Tide program that came from nothing goes for fifth national title this weekend

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Jason Galloway

Particularly at the University of Alabama, it is easy to rekindle tradition that is rich in history.

Rarely, however, is that storied past recognized from its true beginning, when it was practically nothing, ignored by all and revered by none.

When it comes to the four-time national champion Alabama gymnastics team, only one man needed to be swayed to open the door for the rest.

Former Alabama athletic director Paul “Bear” Bryant had planned to get rid of the tiny, money-eating women’s gymnastics program after the 1979 season. After first-year college graduate Sarah Patterson, then Sarah Singer, led the Crimson Tide to a seven-win season, however, Bryant gave her the chance to build a champion.

“Coach Bryant loved a winner,” Patterson said, “and if you were a winner, things were going to move forward, and that’s really what happened for us.”

Patterson was the gymnastics team’s fifth graduate assistant coach in five years, and at 23 years old, had already gained the confidence of a Capstone legend. Not only did Bryant allow the program to live, he equipped Patterson with the tools to win.

Bryant moved Patterson to a full-time salary and gave her four scholarships to recruit with.

Patterson needed more. She pleaded her case in front of Bryant and football coach Sam Bailey, who ran day-to-day operations in the athletic program, asking for $5,000 to buy a real floor exercise mat. It would make a vast improvement from the Tide’s current floor, a red wrestling mat with a script ‘A’ covering up a hole in the equipment.

After hearing Patterson, Bryant turned to Bailey. “Sam,” he said, “just give the little lady what she wants.”

Patterson said, “Under Coach Bryant, if you won, you got what you needed.”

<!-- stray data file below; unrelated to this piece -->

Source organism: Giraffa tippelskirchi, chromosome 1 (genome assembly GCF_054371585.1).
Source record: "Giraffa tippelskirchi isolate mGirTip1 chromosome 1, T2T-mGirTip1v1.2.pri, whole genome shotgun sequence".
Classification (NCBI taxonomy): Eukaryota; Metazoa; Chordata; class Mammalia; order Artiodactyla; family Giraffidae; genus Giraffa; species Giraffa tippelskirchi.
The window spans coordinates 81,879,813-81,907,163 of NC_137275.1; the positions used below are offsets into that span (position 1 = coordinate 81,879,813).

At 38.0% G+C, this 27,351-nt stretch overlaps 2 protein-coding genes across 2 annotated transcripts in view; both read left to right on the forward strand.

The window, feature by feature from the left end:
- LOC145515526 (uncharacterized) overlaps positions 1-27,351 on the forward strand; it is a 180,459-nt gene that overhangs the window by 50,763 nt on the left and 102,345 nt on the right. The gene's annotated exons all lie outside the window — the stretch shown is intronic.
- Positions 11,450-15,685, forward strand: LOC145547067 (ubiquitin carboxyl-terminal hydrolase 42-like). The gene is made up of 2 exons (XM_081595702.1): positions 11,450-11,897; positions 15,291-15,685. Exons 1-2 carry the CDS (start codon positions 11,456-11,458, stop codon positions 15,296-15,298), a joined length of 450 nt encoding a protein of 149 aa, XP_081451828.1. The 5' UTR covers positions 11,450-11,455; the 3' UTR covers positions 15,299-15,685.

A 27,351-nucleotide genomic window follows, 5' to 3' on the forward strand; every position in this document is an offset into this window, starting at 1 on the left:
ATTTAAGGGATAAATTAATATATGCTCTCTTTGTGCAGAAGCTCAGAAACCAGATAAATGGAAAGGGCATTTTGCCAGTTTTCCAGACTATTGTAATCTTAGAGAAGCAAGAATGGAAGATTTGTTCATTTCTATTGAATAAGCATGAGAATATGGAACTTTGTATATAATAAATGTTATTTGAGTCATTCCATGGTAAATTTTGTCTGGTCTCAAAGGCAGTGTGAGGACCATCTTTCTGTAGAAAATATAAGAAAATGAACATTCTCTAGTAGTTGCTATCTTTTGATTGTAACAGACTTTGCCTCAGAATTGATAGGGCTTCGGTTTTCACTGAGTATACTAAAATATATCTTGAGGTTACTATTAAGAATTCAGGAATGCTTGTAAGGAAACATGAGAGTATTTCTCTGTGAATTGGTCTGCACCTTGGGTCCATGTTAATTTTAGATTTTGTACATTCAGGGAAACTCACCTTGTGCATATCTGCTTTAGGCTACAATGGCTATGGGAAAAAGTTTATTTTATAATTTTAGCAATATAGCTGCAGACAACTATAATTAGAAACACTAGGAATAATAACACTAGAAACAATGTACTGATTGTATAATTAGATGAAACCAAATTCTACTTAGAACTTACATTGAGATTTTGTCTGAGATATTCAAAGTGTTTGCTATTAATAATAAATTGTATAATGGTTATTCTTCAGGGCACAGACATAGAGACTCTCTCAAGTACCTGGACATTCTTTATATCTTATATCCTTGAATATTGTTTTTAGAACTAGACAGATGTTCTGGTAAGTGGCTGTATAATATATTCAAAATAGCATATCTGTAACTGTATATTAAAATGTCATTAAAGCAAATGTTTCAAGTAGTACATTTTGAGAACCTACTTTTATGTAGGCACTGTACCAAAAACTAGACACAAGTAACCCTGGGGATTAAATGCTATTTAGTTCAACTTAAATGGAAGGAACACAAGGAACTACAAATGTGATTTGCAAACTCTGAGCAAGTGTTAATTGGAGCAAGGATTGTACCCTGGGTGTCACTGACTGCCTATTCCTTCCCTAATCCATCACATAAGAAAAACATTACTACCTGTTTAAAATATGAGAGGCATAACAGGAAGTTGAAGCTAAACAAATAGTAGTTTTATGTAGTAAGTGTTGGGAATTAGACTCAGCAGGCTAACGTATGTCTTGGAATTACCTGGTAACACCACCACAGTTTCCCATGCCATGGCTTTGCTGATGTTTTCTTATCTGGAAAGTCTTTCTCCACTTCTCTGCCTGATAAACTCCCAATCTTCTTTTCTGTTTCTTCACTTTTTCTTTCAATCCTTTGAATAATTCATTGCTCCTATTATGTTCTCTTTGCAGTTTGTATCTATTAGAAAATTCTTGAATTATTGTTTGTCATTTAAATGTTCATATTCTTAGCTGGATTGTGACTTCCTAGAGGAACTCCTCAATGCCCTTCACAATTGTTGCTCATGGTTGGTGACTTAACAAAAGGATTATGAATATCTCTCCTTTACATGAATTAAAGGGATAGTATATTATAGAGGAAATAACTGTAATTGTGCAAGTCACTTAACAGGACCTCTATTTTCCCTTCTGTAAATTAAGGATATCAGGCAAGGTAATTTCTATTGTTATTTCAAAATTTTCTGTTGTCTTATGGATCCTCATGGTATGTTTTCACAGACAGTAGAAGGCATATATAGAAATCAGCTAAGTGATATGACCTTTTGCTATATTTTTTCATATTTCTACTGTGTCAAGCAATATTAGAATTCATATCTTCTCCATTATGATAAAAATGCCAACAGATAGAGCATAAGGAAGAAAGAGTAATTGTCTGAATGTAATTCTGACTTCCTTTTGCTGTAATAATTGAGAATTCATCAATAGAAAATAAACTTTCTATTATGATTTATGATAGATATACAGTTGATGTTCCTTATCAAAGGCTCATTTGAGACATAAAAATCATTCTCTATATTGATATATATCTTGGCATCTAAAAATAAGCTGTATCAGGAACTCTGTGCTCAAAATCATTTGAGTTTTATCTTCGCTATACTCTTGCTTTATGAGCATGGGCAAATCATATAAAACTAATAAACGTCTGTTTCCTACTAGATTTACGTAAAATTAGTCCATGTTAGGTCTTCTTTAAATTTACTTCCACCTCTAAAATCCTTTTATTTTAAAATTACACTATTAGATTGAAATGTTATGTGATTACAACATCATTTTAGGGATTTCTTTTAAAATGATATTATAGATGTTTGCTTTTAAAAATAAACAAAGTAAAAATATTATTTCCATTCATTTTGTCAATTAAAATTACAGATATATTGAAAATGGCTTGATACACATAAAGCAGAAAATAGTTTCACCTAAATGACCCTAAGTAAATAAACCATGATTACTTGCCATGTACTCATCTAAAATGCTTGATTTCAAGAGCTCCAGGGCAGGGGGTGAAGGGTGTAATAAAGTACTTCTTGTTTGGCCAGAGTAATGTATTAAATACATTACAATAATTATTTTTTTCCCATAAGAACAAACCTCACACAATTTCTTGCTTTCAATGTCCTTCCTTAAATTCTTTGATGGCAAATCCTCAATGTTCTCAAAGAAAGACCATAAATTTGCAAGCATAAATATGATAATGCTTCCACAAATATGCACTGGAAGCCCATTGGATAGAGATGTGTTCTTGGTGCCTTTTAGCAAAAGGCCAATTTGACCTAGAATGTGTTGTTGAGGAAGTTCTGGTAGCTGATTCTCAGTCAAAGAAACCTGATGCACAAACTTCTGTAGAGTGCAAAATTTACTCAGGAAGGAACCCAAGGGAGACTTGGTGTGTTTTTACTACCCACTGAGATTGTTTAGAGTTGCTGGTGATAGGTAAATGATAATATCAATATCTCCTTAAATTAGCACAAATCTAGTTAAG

She and coach David Patterson, who eventually became husband and wife and co-head coaches for Alabama, used their four scholarships from Bryant wisely.

Along with signing Ann Wilhide Dziadon from Florida, Sarah Patterson used her connections back in Pennsylvania, where she graduated from Slippery Rock State College the year before, to sign the rest of her first class, promising them Alabama would make the NCAA Championships during their careers.

“I was very impressed when I talked to Sarah and David at that time with their vision of where they wanted to go with the program,” Dziadon said. “I think mostly it was the fact of being in a relatively young program and having the opportunity to make a major impact long-term.”

David Patterson said, “When we were out on the road, we were just so enthusiastic and excited about where our program was going that I think the kids we were recruiting saw that.”

The promise was not broken. Dziadon and the first recruiting class’ senior season in 1983 ended with the first trip to the NCAA Championships in school history, where the Tide finished an astounding fourth place in the nation just four years after near extinction.

Five years later, Alabama won its first national championship. The Pattersons have won three more since, seven SEC Championships and have made the NCAA Championships 29 consecutive years. Their crowds have expanded from 50 people in Foster Auditorium to more than 15,000 in Coleman Coliseum.

They have now survived through eight athletic directors, seven school presidents and nine football coaches in their tenure and have seen every position in the University’s athletic department change at least once.

The little lady whose program was left for dead has outlasted everyone.

“The only paycheck I’ve had outside of the University of Alabama was when I was in high school and I worked for McDonald’s,” Sarah Patterson said. “Not many people have the opportunity to start their coaching career in one place and stay their entire career at the same institution.”

Patterson will lead Alabama into the NCAA Championships once again this weekend in Cleveland. The Tide is the No. 1 seed at nationals and possibly the favorite to win a fifth national title.

She said this age of Alabama gymnasts probably doesn’t understand exactly where the program came from and how far it has come since she took over, but she said this year’s team had a different mindset than teams of the past.

“This is a different group,” she said. “They just want to do the very best that they can, and wherever that leads them…. I know they would be thrilled to win, but I know they don’t need that as a motivation. They just need each other.”